Most Improved Player

Arguably the most difficult award to predict, the Most Improved Player award designates who’s on the rise in the NBA. That player is Jamal Murray, in my opinion. He was outstanding in the 2020 playoffs and was a large part of the Nuggets’ run to the Western Conference Finals. By no means will Murray sustain his playoff averages of 26.5 PPG and 6.6 APG on .505/.453/.897 shooting splits, but the 6-foot-4 guard will certainly take a leap in scoring, passing and efficiency, enough to garner the Most Improved Player award. 

Harris and Branscome disagree, as they chose Zion Williamson and Miles Bridges, respectively. Williamson is coming off a season in which he dominated but only played 24 games. A healthy season for him could trump whatever Murray does. Bridges, though, doesn’t play as much of a threat. Gordon Hayward and P.J. Washington are ahead of him in the frontcourt and the three-guard rotation of Ball, Terry Rozier and Devonte’ Graham will need the ball.

Coach of the Year

When considering the award winners for Coach of the Year, the winner should have either dominated or progressed further than expected. That’s the case for all three picks. Steve Nash would lead the Nets atop the Eastern Conference, Monty Williams would break the Suns’ 11-year playoff drought, and Rick Carlisle would overachieve with a lackluster roster outside of Doncic and the injured Kristaps Porzingis. Ultimately, my confidence resides with Carlisle. I think the Mavericks will be successful in large part due to Carlisle and his ability to put Doncic in situations to flourish.

Eastern Conference Champs

The Miami Heat shocked a lot of people last season, knocking off the top-seeded Milwaukee Bucks in the semi-finals and the No. 3 seed Celtics in the Eastern Conference Finals. They’ll fight the Bucks, as both return as strong contenders, while the Brooklyn Nets will join the mix in their first year with Kyrie Irving and Kevin Durant fully healthy. The Nets were good without them last year, so they should be great this year and certainly challenge for the top spot. As Branscome said, “ Talent wins out in the greatest league on Earth, and Brooklyn has that in spades. While the Bucks will likely finish with a better regular-season record in the East, I expect the Nets to represent the conference in the 2021 NBA Finals.”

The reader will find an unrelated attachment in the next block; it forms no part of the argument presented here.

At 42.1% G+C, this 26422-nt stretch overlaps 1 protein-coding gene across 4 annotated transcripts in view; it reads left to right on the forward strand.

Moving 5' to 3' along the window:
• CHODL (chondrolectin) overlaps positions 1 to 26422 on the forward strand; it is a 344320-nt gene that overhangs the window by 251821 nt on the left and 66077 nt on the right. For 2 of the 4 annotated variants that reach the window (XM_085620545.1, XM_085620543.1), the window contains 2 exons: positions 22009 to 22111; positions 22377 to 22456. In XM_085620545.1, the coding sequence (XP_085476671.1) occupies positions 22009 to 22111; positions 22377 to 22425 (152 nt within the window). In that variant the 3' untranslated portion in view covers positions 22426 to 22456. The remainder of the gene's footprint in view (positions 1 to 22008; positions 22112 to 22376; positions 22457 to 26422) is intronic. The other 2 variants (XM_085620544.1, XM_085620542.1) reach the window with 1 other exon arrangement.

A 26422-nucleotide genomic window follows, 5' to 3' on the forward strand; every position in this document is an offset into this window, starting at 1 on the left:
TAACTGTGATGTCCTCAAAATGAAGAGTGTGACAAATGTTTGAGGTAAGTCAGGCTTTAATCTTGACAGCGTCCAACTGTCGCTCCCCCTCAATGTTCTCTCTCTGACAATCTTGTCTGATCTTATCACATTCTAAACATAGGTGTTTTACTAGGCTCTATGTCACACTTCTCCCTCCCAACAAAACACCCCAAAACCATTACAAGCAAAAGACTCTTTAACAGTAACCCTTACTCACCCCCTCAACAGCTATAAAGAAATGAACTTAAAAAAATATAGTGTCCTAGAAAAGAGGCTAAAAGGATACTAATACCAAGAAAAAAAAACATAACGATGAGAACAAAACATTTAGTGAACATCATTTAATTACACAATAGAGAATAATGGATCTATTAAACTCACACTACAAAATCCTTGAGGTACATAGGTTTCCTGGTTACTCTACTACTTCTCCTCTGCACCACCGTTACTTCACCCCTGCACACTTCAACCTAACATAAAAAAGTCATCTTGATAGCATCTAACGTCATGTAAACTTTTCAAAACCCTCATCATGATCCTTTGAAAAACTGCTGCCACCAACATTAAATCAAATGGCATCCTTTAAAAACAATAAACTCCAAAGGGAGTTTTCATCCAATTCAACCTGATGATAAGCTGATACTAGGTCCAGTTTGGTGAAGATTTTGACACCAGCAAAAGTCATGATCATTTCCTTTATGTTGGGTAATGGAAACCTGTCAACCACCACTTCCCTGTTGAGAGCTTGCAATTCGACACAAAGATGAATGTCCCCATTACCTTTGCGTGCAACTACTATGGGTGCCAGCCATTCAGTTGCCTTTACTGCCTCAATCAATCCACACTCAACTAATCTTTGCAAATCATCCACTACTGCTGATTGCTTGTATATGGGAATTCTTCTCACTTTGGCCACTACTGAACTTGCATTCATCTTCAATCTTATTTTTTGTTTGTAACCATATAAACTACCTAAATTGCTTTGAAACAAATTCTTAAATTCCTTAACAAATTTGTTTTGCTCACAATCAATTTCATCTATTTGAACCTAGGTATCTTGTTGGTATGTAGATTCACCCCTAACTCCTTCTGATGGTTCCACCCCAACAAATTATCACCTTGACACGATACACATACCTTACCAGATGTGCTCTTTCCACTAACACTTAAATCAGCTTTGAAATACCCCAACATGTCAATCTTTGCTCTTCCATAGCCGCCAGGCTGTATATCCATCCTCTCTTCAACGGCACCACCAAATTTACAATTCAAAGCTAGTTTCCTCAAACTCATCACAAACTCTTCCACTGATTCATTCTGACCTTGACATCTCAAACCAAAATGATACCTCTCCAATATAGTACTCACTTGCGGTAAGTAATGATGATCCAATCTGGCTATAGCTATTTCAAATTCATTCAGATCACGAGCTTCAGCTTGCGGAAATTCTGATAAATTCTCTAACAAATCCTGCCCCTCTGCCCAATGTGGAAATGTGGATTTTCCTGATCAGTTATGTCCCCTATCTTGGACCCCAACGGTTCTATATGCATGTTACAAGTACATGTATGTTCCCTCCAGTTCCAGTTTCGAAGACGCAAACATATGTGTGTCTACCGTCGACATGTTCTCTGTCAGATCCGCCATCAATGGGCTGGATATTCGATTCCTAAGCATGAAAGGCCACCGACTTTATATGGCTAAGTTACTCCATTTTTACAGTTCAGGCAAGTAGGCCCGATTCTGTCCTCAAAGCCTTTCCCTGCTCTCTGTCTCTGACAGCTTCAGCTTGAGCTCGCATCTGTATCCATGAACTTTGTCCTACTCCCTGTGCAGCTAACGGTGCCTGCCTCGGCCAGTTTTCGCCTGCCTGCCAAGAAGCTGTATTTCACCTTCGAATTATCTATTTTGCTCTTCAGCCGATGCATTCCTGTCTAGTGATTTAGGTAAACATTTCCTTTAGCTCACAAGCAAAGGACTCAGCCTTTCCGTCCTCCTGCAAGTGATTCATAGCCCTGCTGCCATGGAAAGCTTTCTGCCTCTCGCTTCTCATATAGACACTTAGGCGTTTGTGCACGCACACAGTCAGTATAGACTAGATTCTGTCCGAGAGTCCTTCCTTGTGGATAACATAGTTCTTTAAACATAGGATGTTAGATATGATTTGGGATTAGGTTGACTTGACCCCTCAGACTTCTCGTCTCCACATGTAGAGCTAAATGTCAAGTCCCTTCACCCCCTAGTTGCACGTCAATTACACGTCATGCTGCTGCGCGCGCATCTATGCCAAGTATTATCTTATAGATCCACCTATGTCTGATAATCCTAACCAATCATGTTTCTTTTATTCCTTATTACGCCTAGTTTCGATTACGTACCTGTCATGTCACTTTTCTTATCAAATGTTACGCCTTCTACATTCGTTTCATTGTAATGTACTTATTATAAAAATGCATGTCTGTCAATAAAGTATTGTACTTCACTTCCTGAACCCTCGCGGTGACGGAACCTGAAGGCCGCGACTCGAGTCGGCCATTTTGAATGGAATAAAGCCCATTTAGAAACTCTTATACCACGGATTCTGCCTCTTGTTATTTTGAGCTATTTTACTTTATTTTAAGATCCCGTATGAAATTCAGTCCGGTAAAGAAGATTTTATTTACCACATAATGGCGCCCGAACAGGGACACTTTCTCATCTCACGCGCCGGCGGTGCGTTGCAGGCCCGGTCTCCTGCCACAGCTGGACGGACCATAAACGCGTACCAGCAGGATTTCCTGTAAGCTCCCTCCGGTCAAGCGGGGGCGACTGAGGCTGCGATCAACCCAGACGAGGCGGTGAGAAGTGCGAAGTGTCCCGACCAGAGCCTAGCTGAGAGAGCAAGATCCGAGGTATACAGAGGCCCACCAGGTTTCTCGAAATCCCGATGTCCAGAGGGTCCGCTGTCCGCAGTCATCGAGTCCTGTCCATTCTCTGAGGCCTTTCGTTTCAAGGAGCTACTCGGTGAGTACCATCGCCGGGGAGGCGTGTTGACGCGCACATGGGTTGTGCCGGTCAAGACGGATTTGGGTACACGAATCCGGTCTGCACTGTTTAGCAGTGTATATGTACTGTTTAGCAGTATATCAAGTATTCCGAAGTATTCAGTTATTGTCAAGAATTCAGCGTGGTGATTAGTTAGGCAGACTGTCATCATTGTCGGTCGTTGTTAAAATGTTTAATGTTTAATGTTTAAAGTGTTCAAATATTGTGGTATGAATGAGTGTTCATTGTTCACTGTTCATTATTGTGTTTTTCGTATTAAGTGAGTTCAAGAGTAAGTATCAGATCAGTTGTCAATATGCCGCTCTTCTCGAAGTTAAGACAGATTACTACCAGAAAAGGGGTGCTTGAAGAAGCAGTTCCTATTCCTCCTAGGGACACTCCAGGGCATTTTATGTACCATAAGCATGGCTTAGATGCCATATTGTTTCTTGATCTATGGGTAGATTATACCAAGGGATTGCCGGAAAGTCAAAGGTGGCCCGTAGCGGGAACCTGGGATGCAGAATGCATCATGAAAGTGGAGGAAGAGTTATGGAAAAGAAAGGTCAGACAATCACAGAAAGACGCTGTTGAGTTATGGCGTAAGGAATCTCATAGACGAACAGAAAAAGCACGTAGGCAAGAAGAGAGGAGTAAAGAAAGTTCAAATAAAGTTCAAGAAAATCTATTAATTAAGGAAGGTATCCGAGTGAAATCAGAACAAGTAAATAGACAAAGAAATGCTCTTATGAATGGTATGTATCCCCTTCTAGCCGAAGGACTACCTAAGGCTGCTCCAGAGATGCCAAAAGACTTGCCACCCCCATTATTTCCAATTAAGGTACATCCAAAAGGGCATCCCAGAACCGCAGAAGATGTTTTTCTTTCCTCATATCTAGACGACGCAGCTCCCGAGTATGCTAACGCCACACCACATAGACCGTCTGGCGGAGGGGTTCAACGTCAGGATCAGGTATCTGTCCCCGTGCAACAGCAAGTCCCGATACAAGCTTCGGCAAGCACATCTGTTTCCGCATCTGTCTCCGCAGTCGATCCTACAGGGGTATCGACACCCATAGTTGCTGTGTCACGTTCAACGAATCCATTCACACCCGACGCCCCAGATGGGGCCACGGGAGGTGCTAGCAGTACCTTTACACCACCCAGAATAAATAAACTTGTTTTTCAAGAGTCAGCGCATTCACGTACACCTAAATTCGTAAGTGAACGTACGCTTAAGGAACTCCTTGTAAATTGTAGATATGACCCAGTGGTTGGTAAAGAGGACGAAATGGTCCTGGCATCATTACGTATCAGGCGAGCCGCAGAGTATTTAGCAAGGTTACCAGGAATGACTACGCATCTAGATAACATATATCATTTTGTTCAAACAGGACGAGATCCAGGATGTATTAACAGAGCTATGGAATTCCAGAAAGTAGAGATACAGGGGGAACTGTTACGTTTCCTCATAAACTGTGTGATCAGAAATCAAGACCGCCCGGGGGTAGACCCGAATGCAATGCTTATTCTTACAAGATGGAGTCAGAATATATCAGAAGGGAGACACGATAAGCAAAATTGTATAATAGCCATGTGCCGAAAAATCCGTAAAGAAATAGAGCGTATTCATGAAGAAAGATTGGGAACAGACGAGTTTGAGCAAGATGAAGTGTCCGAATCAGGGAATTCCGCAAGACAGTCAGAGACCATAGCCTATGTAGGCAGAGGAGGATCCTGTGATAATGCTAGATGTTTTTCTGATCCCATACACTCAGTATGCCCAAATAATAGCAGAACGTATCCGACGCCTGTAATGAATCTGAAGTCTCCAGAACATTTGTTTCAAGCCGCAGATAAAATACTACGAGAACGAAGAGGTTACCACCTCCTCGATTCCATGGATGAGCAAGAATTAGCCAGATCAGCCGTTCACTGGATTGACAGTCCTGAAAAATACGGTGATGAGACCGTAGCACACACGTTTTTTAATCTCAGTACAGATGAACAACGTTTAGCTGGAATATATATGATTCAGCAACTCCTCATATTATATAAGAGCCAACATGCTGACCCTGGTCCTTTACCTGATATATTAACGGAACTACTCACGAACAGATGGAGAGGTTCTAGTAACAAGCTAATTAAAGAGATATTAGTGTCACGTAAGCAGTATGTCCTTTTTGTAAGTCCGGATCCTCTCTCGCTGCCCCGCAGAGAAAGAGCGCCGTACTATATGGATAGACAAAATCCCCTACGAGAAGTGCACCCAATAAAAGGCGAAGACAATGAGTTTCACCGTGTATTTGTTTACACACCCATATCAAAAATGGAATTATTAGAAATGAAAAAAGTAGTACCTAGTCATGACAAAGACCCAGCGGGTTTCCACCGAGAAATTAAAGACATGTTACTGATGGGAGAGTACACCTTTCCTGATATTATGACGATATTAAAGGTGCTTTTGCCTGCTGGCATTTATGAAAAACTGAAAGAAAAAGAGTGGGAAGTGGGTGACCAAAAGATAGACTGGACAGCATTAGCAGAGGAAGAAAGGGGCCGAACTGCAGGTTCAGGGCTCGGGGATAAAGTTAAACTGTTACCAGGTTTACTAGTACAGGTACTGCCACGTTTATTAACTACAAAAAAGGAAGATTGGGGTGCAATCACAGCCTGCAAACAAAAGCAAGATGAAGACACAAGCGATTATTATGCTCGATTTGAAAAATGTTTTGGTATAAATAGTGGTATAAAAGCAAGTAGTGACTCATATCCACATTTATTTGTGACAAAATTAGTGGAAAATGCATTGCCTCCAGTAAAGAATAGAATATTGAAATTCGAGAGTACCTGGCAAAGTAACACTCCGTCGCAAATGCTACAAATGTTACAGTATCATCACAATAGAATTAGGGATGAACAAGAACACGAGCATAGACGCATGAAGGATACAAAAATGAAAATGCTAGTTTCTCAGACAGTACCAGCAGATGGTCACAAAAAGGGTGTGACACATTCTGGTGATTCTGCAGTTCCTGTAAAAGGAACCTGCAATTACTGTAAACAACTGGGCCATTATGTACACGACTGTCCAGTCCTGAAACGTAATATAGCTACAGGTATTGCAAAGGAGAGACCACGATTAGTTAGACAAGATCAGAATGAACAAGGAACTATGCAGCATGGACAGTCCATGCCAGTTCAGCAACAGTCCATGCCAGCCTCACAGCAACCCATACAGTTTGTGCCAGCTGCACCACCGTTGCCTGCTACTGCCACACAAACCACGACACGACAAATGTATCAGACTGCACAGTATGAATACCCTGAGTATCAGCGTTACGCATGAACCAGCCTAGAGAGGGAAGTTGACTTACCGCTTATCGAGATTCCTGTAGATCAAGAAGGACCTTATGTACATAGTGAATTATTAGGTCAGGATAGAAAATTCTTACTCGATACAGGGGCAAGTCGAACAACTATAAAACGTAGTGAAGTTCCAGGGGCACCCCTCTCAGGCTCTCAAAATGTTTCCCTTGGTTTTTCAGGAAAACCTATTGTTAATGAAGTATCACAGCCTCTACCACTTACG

I believe that the Bucks have too much talent and good depth to believe they’ll fall short again this season. However, Harris disagrees, saying that the Heat’s depth and past playoff success will give them the advantage over Milwaukee in the long run.

Western Conference Champs

Unlike the Eastern Conference, the West seems predictable. The Los Angeles Lakers reign as the West’s top team is not over and with an improvement to the roster, we all agreed that they’ll be facing off against the best of the East.  

Harris said, “I believe the Lakers are better than last year by adding Montrezl Harrell, Marc Gasol, and Dennis Schroder. Also, wing Talen Horton-Tucker gives them a youngster with potential, and he may have an impact this season. I don’t see anyone stopping the Lakers unless Lebron James and/or Anthony Davis go down with a serious injury.”

NBA Champion

Not much to say other than that the Los Angeles Lakers are a dominant force. They won last year and found a way to get better in the offseason. It’s hard to believe they won’t come away with their NBA best 18th NBA Finals win.


  • Brendan O'Sullivan

    Brendan O’Sullivan is currently majoring in journalism at Quinnipiac University, and is the Editor-in-Chief at the school’s newspaper, The Chronicle. He's a regular contributor to HoopsProspects.com as a writer and analyst, and has also contributed to a number of other sites, including Hoops Habit.